Friday, November 16, 2012

Meet Constable Matt!

Parents coming and going from school grounds will often see Victoria Police Constable Matt McNichol's face in the crowd. As our School Liaison Officer, Constable Matt plays an important roll in our school community, teaching in-class sessions for students on bullying (the WITS program), Halloween safety, bike rodeos, police work, making healthy friend choices, peer pressure, personal safety, and internet safety.

Constable Matt was kind enough to answer some questions for parents about his time spent at our school:

What is your role at Vic West Elementary School?
School Liaison Officers are responsible for police services directed toward youth and schools within the City of Victoria and Township of Esquimalt. The role is to provide a positive role model, and assist with any education training (WITS anti-bullying talks, safety talks, bike rodeos, etc.), and be a resource for the school.

What do you want parents to know about school safety?
Here are 5 things for parents to do: set the example, be informed, support the school, make the rules, and get involved.

What is your favourite thing about Vic West Elementary School?
Amazing kids, exceptional staff, an excellent school!

Thanks, Constable Matt! 

Below is further helpful information from Victoria Police about talking to our kids about safety.

Personal Safety Tips to Teach Your Kids

- The single most important thing to remember when teaching your kids about personal safety is to instill confidence, rather than fear.

- One way to give kids confidence is to talk to them about personal safety so that they know what to do if they ever encounter such a situation where they feel uneasy and/or threatened.

- A stranger or even a person known to the child who has the intention of harming them will most often try to engage in dialogue that is intended gain rapport with the child. Remind your child that when they start to feel uneasy about a situation or a person, it is their natural instinct kicking in telling them to be cautious or suspicious. This is also referred to as our gut feeling, inner sixth sense, or intuition.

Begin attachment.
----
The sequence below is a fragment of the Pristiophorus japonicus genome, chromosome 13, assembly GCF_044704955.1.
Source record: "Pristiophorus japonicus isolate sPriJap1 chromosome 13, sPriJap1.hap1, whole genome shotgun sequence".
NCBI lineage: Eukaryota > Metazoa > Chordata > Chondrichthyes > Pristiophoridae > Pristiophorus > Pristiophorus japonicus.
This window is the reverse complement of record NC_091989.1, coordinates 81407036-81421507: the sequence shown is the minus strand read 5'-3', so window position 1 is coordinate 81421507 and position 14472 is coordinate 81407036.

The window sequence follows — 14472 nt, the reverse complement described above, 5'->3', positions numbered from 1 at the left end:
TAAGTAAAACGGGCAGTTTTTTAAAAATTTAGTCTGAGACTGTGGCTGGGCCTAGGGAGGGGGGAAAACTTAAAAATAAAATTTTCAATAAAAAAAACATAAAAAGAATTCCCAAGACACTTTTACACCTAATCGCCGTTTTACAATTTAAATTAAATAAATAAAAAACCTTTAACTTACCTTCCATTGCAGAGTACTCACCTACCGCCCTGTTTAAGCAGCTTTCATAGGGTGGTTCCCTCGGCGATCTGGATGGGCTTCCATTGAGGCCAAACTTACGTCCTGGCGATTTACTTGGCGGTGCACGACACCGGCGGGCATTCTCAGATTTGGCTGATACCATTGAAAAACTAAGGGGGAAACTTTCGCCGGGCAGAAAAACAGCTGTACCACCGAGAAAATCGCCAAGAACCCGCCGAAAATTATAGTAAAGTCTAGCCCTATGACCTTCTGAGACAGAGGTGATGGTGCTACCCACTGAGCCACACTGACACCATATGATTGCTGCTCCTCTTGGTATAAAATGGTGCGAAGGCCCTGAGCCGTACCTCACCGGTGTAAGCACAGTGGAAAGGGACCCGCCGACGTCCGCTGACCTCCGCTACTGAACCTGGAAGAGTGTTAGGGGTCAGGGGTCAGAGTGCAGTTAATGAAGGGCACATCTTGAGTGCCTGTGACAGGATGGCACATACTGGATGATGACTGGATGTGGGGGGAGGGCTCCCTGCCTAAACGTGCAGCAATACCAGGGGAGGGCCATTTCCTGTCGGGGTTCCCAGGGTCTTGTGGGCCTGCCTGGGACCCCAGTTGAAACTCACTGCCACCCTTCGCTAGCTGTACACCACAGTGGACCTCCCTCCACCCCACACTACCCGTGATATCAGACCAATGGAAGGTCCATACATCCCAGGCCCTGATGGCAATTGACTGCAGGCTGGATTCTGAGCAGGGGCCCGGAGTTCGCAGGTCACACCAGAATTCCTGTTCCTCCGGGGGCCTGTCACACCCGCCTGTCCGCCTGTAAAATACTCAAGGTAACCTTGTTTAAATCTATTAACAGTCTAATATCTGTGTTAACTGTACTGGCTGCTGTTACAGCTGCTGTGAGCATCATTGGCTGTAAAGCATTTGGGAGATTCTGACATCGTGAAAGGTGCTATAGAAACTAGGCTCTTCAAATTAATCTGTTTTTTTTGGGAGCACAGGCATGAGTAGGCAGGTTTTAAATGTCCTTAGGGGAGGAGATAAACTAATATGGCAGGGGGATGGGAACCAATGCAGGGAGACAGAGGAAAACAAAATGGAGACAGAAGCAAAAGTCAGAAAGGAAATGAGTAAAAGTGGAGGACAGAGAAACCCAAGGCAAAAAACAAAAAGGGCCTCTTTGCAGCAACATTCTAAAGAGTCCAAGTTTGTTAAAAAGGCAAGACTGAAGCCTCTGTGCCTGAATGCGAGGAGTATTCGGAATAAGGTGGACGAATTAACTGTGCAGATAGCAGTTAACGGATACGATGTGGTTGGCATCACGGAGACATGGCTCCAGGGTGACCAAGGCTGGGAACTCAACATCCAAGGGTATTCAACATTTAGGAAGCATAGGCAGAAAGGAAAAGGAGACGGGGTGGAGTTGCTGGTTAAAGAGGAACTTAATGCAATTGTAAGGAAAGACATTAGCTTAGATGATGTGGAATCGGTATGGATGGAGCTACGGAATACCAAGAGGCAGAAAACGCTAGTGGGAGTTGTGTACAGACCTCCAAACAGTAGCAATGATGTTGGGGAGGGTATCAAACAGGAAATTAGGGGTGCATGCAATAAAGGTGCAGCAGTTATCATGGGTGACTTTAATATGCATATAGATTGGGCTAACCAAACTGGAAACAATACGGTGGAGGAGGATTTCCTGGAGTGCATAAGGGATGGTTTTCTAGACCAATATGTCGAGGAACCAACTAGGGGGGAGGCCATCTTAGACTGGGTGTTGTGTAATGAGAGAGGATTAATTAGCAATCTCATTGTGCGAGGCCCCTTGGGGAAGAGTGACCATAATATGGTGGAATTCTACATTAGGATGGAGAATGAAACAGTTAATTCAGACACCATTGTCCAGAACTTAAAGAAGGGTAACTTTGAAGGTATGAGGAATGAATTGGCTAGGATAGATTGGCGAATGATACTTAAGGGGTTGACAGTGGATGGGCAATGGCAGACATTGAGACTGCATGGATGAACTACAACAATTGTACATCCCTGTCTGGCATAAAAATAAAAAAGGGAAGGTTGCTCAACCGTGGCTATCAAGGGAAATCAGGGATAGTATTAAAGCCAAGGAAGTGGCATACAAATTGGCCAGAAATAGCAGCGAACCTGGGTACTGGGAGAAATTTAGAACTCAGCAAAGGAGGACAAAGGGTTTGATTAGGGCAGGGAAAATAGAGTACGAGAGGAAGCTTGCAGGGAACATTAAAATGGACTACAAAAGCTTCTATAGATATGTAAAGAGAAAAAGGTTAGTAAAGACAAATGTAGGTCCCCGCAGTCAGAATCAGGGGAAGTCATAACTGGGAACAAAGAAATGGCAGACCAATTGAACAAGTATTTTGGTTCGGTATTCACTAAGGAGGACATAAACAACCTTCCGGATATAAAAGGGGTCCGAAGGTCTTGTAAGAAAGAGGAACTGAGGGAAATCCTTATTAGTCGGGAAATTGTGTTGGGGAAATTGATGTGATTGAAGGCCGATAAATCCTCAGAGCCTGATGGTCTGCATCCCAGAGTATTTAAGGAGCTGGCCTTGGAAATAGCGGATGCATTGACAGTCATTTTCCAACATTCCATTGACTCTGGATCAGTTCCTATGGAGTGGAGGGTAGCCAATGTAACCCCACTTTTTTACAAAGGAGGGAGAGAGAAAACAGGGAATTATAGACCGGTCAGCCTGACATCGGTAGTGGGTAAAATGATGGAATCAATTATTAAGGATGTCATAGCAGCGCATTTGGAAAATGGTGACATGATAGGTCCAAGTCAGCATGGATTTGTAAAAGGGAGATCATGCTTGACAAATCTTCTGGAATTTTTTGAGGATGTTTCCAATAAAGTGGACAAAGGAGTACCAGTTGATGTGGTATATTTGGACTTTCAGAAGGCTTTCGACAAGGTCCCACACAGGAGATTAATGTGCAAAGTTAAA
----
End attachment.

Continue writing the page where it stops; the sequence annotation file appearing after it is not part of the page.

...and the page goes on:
- Techniques used to break down a child’s intuition are called “lures”. Some “lures” are:

  • a plea to a child’s sense of pleasing or helping (eg. asking for directions, asking for assistance finding a lost puppy, needing help carrying items from a car).
  • offering something tempting (eg. candy, money, job opportunity such as modeling).
  • a stranger may say they know their parents and provide names to convince kids they are safe.
  • a stranger may impersonate a person in authority such as a police officer to gain their trust.

- Teaching our kids what to do can be done through Q & A. Ask them situational type questions such as:

  • “What would you do if a car pulled up beside you and asked you if you would like a ride?” Answer: “No thanks” Action: Go tell a parent or trusted adult.
  • “What would you do if someone came up to you while you were outside playing and asked you to help look for a lost puppy?”. Answer: “I will go get my parents and they can help you”. Action step: Go tell a parent or trusted adult.
  • “What if someone came to you at the school ground and told you that your parents asked them to pick you up?”. Answer: “Say No thanks”. Discuss that you would never make those arrangements without going through the school first. Action step: Go tell a teacher.

- Discuss appropriate responses. Praise your kids for correct answers. Teach kids to not to engage further and walk or run if away if necessary to tell an adult. Go to a safe place or approach someone for help.

- Make observations of: vehicles, drivers and license plates. Report suspicious vehicles or persons to an adult immediately. Call Police if necessary.

- Children should know that it is ok to say “NO” to a stranger or even an adult known to them if they are in a situation that makes them feel uncomfortable.

***REMEMBER ….trust your gut feeling/intuition/sixth sense. This is a gift we all have to protect us.***

- NEVER get in a vehicle with someone you don’t know or trust. Keep your distance from a vehicle if someone is trying to persuade you to get closer and you feel uncomfortable.

- Teach your kids to walk with confidence and to always be aware of their surroundings. Walking and listening to music with ear buds is not recommended (leaving one ear bud out is a better option).

- It is best to use a walking route that is well travelled rather than a quiet and remote one. Walk to and from school with parents and/or friends. The route should have “safe places” identified in case a child needs to seek help. These could be neighbor’s house or a business where a clerk could offer assistance.

Talking to our children, encouraging them to trust their instincts and practicing the safety rules will instill confidence in children and help keep them safe.